UK coin rolls
The UK banking system does not use coin rolls at all. Clear plastic bags with places to mark denominations are used instead. The bags are supposed to contain a standard number of coins, depending on the denomination. Only one denomination is allowed per bag.
British coins are ‘counted’ by weight rather than by the piece. Meeting this standard has forced the Royal Mint to redesign the coins to be thicker when switching to a cheaper and lighter material, in order to keep the coins the same weight.
Image via Shutterstock
Pound coin bags
|a penny||100||£1||Same weight as 2p bag|
|two pence||50||£1||Same weight as 1p bag|
|five pence||100||£5||Same weight as 10p bag|
|ten pence||50||£5||Same weight as 5p bag|
|Twenty pence||50||£10||Used to be green bag|
|Fifty pence||20||£10||Used to be yellow bag|
|£1||25||£25||Used to be red bag|
|Two pounds||ten||£20||bag always been clear|
Technically, you can mix 1 pence and 2 pence coins and get the correct total face value. The same goes for 5 pence and 10 pence coins. This is strongly discouraged these days.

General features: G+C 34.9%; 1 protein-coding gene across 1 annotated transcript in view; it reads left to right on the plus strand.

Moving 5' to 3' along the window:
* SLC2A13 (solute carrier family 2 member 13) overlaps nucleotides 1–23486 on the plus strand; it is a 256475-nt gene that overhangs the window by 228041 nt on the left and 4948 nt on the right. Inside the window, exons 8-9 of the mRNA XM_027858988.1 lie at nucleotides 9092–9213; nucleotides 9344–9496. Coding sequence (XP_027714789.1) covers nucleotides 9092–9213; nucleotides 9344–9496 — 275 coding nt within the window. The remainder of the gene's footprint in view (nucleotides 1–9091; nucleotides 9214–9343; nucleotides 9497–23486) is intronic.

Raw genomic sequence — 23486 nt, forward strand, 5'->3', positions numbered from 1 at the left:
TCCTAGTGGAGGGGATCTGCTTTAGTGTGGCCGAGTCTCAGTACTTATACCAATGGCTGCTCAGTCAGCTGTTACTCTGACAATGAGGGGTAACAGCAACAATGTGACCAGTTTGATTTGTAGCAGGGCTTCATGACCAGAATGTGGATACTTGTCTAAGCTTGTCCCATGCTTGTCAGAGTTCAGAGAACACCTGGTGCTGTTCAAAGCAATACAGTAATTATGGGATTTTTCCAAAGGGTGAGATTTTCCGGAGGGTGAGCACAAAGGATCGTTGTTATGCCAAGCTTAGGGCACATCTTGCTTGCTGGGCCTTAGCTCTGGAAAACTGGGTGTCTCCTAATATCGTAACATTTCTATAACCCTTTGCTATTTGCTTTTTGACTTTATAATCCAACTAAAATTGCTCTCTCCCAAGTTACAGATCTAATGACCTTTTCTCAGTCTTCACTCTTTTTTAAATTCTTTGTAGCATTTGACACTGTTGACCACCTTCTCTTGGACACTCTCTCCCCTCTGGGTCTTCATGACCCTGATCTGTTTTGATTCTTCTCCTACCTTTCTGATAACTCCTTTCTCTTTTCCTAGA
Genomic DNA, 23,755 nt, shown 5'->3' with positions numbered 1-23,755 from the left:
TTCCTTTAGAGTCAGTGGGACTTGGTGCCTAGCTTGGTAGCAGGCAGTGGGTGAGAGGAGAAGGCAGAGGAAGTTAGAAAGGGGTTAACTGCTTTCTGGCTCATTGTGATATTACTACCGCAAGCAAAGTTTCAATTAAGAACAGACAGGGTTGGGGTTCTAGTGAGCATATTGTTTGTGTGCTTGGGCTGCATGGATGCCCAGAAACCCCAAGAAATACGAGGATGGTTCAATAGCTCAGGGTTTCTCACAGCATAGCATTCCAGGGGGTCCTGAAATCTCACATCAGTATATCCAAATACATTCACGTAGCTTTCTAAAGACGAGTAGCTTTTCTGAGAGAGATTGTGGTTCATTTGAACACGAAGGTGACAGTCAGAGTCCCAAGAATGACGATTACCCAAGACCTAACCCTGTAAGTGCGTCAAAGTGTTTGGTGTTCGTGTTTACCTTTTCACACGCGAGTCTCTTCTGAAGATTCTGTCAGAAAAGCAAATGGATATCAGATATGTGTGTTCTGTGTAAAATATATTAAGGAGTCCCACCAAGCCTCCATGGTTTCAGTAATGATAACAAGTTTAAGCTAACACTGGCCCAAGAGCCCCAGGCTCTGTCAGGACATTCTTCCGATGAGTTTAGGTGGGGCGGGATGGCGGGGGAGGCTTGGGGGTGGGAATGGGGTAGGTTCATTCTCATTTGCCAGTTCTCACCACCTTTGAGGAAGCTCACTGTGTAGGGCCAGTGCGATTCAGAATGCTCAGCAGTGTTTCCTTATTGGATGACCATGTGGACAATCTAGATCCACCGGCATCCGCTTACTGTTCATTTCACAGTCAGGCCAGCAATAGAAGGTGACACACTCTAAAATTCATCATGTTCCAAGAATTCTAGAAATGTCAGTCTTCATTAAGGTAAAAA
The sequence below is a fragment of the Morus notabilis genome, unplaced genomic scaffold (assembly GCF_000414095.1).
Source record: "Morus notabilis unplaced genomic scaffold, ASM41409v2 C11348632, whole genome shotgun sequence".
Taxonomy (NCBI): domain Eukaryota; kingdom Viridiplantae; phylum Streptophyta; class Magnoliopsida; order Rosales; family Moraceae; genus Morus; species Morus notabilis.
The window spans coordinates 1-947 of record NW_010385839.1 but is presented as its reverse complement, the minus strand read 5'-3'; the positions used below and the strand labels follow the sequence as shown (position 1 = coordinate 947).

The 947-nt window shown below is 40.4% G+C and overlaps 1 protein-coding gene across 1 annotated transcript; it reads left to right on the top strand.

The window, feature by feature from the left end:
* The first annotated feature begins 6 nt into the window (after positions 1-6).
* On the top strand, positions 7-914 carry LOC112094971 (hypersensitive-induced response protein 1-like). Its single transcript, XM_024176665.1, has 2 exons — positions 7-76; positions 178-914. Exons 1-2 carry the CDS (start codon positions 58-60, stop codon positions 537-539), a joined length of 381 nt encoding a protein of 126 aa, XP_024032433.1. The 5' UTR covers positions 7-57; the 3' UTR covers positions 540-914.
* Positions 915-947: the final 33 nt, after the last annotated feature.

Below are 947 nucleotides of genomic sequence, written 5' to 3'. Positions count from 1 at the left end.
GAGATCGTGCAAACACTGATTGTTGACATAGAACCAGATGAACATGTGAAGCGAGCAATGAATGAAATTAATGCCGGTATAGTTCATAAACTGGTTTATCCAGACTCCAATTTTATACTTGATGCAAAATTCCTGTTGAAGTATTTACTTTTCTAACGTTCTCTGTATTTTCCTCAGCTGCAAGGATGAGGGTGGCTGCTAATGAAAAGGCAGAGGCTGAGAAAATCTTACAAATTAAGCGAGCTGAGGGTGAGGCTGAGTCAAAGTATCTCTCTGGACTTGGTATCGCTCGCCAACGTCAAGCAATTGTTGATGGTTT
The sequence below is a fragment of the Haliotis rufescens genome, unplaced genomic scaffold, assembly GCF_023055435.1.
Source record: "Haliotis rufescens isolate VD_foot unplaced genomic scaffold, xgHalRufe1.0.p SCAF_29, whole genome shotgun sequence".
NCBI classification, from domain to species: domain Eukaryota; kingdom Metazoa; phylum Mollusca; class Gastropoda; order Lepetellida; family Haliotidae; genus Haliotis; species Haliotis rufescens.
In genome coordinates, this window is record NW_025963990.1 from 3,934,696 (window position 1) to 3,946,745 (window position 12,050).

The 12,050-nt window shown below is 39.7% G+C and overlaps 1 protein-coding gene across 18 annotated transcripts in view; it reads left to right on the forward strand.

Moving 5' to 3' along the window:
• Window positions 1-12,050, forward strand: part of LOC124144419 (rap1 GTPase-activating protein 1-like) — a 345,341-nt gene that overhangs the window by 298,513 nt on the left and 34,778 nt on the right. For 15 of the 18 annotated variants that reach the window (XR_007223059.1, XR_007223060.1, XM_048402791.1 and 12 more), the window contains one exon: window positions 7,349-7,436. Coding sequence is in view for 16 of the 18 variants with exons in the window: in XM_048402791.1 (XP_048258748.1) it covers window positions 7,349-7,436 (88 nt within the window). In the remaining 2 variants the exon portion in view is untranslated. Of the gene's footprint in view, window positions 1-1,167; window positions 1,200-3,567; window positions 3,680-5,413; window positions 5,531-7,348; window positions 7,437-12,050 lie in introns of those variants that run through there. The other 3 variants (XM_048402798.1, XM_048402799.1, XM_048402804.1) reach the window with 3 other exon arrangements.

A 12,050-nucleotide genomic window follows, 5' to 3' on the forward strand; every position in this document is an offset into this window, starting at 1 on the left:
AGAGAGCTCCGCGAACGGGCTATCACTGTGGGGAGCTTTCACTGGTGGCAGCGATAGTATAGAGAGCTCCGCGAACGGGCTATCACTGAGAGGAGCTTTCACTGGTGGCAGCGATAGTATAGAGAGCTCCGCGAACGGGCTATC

What does all this mean?
Knowing the color of the wrappers allows people to see at a glance the denomination of their coin rolls. This is especially useful for cashiers and retailers because they don’t have to stop and look at the end of the roll to see what coins are inside.
The colors of the coin wrapper and the amount of coins in each type of coin roll differ from country to country (EU being the big exception due to the European Monetary Union). All that “matters” is that there is a recognized standard for a country’s coin rolls.
Read more information about coins and currencies on the Gainesville Coins blog:
Who’s on every American coin?
Coin Collecting for Kids: A Beginner’s Guide
Maya Angelou Quarter Launches American Women Coin Program
How to sell your old coins
US Mint Coins Frequently Asked Questions: A Buyer’s Guide